I worked on the illustrations for FINDING WILD during the winter of 2015, one of the snowiest years on record in the northeast. Feeling color-starved and cold, the artwork allowed me to slip away into a green and growing world. It was very much “heart art” – which for me, is work that bubbles up from the very core of my being.
     I believe that work which pulls deeply from an illustrator's experiences and emotions has an authenticity that readers respond to. In keeping with that, I mined so many of my own memories and joys while illustrating FINDING WILD (and it's to Megan's credit that her story triggered so many wonderful recollections while reading). I drew scenes inspired by childhood camping trips up in the northern Maine woods and the cacti that grow near family in Texas. The city illustration near the end of the book is inspired by my first trip to New York City and walking the Brooklyn Bridge with my sister.

     In short, I tried to bring to the artwork the wonder and happiness that nature has brought me, in the many ways I've experienced it.
Watch a video on Abigail's method on YouTube (click the image):

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30. Pop-up Library at Hollins University

Yes, we have a gorgeous library here at Hollins University with a lovely children's section in it. That's it to the right...

However, each summer in the Visual Arts Building we create a pop-up children's library consisting of picture books from our own faculty collections.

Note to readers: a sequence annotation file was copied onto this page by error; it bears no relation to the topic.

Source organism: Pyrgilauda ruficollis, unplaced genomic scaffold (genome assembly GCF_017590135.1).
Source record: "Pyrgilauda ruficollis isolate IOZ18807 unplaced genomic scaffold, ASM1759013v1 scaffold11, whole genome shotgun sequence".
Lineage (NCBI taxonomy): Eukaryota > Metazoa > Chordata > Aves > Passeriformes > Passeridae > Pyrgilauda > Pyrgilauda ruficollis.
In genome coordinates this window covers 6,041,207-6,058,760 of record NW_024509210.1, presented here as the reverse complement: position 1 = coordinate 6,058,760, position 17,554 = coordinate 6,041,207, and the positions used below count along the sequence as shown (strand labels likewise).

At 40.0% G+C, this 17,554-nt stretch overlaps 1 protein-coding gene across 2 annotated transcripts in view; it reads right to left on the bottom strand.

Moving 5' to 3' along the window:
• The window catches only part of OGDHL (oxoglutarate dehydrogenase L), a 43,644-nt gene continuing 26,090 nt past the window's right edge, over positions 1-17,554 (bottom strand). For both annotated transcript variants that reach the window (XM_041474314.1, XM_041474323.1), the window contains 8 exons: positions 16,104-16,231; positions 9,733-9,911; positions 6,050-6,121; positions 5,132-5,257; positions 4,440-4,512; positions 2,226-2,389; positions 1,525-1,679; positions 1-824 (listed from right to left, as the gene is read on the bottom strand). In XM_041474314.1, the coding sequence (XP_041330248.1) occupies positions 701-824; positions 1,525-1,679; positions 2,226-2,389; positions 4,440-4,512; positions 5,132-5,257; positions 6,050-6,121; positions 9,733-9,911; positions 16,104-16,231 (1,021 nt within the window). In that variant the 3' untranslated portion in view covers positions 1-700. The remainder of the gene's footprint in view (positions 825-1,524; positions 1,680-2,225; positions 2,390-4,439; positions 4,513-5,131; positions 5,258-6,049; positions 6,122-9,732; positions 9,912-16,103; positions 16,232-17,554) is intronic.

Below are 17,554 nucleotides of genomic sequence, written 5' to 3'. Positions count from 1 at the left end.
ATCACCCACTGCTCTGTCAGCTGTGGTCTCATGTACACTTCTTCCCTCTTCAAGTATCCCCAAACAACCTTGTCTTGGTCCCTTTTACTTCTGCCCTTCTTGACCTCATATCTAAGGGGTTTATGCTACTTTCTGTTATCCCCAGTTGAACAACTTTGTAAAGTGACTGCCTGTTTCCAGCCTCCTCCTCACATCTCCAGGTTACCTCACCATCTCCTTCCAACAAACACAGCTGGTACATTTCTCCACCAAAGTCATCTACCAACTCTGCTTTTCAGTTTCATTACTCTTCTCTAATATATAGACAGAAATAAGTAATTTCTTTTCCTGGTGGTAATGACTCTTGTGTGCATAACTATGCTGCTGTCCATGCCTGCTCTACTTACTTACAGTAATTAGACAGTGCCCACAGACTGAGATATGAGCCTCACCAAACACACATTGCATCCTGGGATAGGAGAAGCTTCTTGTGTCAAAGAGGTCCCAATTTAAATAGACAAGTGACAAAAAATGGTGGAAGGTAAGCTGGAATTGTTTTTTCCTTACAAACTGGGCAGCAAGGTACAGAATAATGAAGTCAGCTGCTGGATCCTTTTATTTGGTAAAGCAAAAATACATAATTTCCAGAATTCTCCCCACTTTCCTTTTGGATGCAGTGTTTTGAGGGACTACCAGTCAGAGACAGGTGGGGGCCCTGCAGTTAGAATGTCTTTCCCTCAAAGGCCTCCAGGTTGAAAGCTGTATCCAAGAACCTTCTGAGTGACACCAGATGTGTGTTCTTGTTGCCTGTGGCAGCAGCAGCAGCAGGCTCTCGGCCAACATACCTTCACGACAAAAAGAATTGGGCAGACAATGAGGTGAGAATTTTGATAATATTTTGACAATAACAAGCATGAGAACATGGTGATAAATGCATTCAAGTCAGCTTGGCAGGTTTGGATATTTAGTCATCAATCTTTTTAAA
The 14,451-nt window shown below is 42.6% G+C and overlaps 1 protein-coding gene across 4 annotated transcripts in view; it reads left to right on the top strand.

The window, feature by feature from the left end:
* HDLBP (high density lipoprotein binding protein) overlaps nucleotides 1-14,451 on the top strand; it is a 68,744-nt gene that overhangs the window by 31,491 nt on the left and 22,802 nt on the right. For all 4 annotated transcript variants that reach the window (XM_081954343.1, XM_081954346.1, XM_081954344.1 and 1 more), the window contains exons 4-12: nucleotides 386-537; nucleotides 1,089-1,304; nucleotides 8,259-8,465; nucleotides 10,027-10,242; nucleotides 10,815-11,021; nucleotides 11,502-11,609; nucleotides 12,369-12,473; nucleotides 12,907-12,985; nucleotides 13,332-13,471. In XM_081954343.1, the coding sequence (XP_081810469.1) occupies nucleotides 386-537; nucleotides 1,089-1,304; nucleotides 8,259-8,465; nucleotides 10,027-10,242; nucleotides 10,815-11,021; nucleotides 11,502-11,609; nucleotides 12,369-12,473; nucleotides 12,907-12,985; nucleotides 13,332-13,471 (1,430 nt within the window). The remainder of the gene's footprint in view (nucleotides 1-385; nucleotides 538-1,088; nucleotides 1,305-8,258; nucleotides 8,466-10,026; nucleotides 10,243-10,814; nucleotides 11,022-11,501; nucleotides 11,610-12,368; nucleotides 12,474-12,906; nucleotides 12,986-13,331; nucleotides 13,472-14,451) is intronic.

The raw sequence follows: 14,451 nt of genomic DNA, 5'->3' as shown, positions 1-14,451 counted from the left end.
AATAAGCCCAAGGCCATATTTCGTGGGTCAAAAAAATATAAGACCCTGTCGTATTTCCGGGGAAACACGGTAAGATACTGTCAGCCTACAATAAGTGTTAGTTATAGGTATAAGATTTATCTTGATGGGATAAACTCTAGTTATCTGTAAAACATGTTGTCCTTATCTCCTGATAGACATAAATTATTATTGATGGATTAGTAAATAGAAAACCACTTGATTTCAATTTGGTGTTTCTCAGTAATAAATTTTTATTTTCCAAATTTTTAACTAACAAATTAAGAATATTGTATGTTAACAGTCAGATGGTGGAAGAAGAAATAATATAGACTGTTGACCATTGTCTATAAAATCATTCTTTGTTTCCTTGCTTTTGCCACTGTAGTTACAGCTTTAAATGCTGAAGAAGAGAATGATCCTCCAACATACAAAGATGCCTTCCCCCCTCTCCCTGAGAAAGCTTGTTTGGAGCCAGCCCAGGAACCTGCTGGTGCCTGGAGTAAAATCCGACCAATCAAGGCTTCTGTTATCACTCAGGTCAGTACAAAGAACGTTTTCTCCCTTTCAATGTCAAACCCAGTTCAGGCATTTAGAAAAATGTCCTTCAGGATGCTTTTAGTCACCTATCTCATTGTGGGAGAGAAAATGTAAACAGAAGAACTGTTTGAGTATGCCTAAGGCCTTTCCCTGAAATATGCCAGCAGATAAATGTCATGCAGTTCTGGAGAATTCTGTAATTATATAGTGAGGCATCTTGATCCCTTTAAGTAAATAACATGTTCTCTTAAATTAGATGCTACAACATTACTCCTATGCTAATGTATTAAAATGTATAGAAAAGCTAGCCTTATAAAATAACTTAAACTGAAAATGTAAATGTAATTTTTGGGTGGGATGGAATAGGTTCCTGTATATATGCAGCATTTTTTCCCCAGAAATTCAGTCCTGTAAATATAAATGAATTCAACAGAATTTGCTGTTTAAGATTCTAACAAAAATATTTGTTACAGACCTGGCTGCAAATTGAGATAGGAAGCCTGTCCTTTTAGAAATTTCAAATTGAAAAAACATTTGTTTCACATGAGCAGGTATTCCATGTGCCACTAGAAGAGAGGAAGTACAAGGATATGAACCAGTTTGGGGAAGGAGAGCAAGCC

The returns pile alone is like my favorite candy store. (We have student workers who refile these by theme.)
      I even have my orange book shelf here, covered with some of my personal faves.
But what I was most excited about returning to this year were our new books.
     We have a new, well-funded award hosted through Hollins University this year - the Margaret Wise Brown Prize in Children's Literature. To submit books to the prize, publishers have to send four copies of their books to be considered to Hollins. Most go to the judges, but one lovely copy goes to our children's book collection here at Hollins.
     OMG - can you say droooooool? So, each year, the best and top picture books from the publishing houses will be making their way to our campus, where me and my students will be glued to the pages as we flip through them all with glee. It's a lot of books to go through, but I've already begun. Can you say HEAVEN?

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31. Coloring Page Tuesday - Queen Bee

     Bzzzzz. My Queen Bee is very concerned about proper "Beetiquette." HA!
     CLICK HERE for more coloring pages!
     CLICK HERE to sign up to receive alerts when a new coloring page is posted each week and... Please check out my books! Especially...
my debut novel, A BIRD ON WATER STREET - winner of six literary awards. Click the cover to learn more!
     When the birds return to Water Street, will anyone be left to hear them sing? A miner's strike allows green and growing things to return to the Red Hills, but that same strike may force residents to seek new homes and livelihoods elsewhere. Follow the story of Jack Hicks as he struggles to hold onto everything he loves most.
     I create my coloring pages for teachers, librarians, booksellers, and parents to enjoy for free with their children, but you can also purchase rights to an image for commercial use, please contact me. If you have questions about usage, please visit my Angel Policy page.

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32. Welcome back to Roanoke!